A Wine Critic’s Guide to Defining Cybercrime

by Jonathan Lusthaus

When we talk about cybercrime, there is often one point that is easy to gloss over. This is a foundational point: what actually is cybercrime? Like many definitional discussions, heading down this rabbit hole can lead to a quagmire. The purpose of this post is to walk through some of the issues involved, though it may not quite provide a path out of the hole…

Since early discussions of cybercrime, a key conceptual debate in demarcating what is (and is not) cybercrime has been whether cybercrime constitutes a new frontier of crime or simply existing types of criminality taking a new form in a novel online environment. In examining these issues, social scientists have taken a particular liking to wine metaphors. On one hand, David Wall has argued that cybercrime is a case of “new wine, but no bottles”, such is the novelty of cyberspace and the new crimes that it supports. On the other hand, Peter Grabosky wrote an article with the title “Virtual Criminality: Old Wine in New Bottles?”. Here the argument was that cybercrime is nothing particularly new:

‘[V]irtual criminality’ is basically the same as the terrestrial crime with which we are familiar. To be sure, some of the manifestations are new. But a great deal of crime committed with or against computers differs only in terms of the medium. While the technology of implementation, and particularly its efficiency, may be without precedent, the crime is fundamentally familiar. It is less a question of something completely different than a recognizable crime committed in a completely different way.

While the discourse has evolved, the essence of this debate remains. Some consensus has now formed around defining cybercrime broadly: not as a particular subset of crimes, but rather as a range of illegal activities taking place within the realm of cyberspace. Yet the distinction between new and old crimes continues to find a place within this approach. A number of scholars and practitioners differentiate between those cybercrimes that are “traditional” crimes facilitated and enhanced by new technologies (cyber-enabled or assisted crimes such as fraud or theft) and those cybercrimes that could not exist without these new technologies because computers or networks are usually the target (cyber-dependent or focused crimes – such as computer/network intrusion, DDoS attacks and the spread of malware). These types of crime are sometimes known as “pure” cybercrimes.

This distinction has proved popular among both scholars and those within the policy and law enforcement communities. But it is unclear how useful this divide is in understanding how cybercrime works and how cybercriminals operate in practice. At their heart, crimes are those things which have been criminalised by various legal systems – they do not necessarily have an independent theoretical underpinning. Laws might make specific acts against computers and networks illegal, but this often means the use of new tools against new targets has been criminalised rather than the behaviours behind them.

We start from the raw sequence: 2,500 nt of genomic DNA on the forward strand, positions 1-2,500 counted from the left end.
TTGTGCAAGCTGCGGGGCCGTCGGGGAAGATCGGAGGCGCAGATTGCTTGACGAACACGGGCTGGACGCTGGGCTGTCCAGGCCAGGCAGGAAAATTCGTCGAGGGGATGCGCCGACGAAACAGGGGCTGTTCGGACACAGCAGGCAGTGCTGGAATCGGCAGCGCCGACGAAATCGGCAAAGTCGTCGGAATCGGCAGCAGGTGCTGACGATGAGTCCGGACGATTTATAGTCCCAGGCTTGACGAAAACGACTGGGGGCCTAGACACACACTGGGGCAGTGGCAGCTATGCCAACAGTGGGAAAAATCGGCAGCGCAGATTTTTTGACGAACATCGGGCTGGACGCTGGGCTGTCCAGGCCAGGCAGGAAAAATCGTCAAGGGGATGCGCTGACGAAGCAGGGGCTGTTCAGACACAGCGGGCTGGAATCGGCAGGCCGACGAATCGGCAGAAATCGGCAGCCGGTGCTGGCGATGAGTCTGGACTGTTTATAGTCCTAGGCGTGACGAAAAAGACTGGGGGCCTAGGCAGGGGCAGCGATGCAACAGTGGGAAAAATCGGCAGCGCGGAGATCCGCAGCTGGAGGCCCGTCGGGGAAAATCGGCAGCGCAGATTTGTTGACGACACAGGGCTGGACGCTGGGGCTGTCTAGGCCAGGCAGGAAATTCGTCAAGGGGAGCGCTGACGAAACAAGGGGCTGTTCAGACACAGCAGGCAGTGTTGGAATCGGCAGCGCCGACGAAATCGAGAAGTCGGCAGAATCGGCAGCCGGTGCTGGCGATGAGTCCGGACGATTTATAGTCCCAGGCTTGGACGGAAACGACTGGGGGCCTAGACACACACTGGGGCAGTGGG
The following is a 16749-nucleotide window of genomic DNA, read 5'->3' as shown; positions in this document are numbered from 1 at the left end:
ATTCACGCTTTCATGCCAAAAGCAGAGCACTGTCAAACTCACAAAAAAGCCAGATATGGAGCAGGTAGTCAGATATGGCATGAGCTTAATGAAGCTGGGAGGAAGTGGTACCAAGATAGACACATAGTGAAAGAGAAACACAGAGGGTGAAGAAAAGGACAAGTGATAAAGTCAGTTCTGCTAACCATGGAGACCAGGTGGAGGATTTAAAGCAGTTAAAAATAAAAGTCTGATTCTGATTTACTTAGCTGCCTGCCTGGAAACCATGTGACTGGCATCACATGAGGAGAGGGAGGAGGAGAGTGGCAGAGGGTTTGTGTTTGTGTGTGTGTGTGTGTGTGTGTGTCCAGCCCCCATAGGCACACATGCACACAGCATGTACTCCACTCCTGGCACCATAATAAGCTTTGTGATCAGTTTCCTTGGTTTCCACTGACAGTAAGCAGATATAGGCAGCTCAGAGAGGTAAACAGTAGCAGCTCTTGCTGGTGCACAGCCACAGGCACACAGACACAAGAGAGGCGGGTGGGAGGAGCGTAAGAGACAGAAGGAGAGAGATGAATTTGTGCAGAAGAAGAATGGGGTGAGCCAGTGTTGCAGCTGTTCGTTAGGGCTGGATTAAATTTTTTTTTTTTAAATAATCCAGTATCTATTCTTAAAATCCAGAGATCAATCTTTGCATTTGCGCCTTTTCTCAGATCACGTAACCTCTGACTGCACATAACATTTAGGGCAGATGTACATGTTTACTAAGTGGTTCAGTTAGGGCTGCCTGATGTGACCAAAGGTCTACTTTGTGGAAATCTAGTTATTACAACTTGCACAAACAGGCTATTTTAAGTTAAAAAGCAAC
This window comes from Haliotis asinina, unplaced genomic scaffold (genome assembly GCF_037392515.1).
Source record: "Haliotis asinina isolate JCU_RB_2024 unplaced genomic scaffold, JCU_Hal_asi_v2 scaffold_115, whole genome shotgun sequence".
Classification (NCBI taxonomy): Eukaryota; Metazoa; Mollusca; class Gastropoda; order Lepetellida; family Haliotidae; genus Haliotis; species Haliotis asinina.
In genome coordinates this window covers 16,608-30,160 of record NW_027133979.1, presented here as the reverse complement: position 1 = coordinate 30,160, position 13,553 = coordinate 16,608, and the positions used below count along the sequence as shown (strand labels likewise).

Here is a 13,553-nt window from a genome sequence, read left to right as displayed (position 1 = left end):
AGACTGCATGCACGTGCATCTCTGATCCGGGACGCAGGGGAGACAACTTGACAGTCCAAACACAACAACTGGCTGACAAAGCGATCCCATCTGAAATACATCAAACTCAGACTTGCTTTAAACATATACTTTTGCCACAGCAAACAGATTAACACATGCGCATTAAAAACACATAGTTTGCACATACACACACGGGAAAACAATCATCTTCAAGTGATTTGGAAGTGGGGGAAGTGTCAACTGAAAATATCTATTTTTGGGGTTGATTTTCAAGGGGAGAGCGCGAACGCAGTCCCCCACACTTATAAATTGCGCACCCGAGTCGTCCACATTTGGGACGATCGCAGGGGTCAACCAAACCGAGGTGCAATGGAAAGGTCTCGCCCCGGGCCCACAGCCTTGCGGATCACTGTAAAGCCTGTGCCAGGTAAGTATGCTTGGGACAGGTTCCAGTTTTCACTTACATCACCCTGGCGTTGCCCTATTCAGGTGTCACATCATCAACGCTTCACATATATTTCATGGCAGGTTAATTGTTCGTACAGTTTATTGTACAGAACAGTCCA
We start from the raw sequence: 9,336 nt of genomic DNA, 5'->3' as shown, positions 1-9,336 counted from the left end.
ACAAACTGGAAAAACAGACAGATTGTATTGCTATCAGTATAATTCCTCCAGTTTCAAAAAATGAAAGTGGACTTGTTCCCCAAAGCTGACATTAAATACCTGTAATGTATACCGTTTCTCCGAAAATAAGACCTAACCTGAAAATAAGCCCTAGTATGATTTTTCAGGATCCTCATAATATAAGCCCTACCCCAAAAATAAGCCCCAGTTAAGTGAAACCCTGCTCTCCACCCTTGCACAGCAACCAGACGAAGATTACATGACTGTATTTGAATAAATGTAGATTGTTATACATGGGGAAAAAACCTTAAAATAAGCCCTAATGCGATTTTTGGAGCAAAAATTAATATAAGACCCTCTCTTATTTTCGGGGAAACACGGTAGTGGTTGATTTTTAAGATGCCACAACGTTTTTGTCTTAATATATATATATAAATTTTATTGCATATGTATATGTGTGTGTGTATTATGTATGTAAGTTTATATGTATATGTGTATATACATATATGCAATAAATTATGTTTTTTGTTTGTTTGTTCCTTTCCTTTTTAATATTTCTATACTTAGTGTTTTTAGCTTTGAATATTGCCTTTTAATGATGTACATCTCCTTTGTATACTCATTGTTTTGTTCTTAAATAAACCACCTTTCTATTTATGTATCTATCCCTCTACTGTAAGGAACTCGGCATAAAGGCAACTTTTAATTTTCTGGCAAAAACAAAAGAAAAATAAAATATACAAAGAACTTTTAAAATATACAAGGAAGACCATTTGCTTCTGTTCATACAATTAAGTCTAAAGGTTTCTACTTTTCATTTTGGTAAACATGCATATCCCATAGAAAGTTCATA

The older criminal motivations remain. For instance, intrusions and the spread of malware can facilitate theft or vandalism, while DDoS attacks might be the tool of an extortion ring or employed in support of a political agenda. In practice, it would be unusual for one of these “technical” crimes not to be linked to some broader motivation and a more traditional crime type (theft, fraud, extortion, harassment, vandalism, espionage and so on).

In legal terms, the distinction between traditional crimes in cyberspace and pure cybercrimes continues to be a relevant one because it allows the criminalisation of nefarious activities that might be difficult to prosecute under existing laws. But in understanding cybercrime in more “human” terms, the distinction appears less helpful. When trying to make sense of the actors involved in cybercrime, the motivation behind the crimes should probably matter more than legal technicalities. When focusing on motivation, the division between old and new cybercrimes might collapse in on itself.

Ultimately we have to stop and think about why cybercrime is of interest to us as a subject of study. If we are curious about the structure, organisation and characteristics of cybercriminals, then our true interest probably lies in how new technologies may (or not) be changing the nature of crime. Definitions should reflect this and may be suitably broad, conceptualising cybercrime along the lines of illegal behaviours that make use of electronic devices and networks. There may be no need to get bogged down sub-categorising new and old types of cybercrime.

Of course the danger with this “loose” approach is that cybercrime could come to mean almost any crime, as technology pervades so many aspects of modern life. So it would also be sensible to specify that the use of such technology is central, rather than tangential/peripheral to the crime. As the diffusion of technology continues so far unabated, whether this distinction itself will collapse over time remains to be seen. Then we will truly know whether we are drinking new or old wine, or some kind of blend.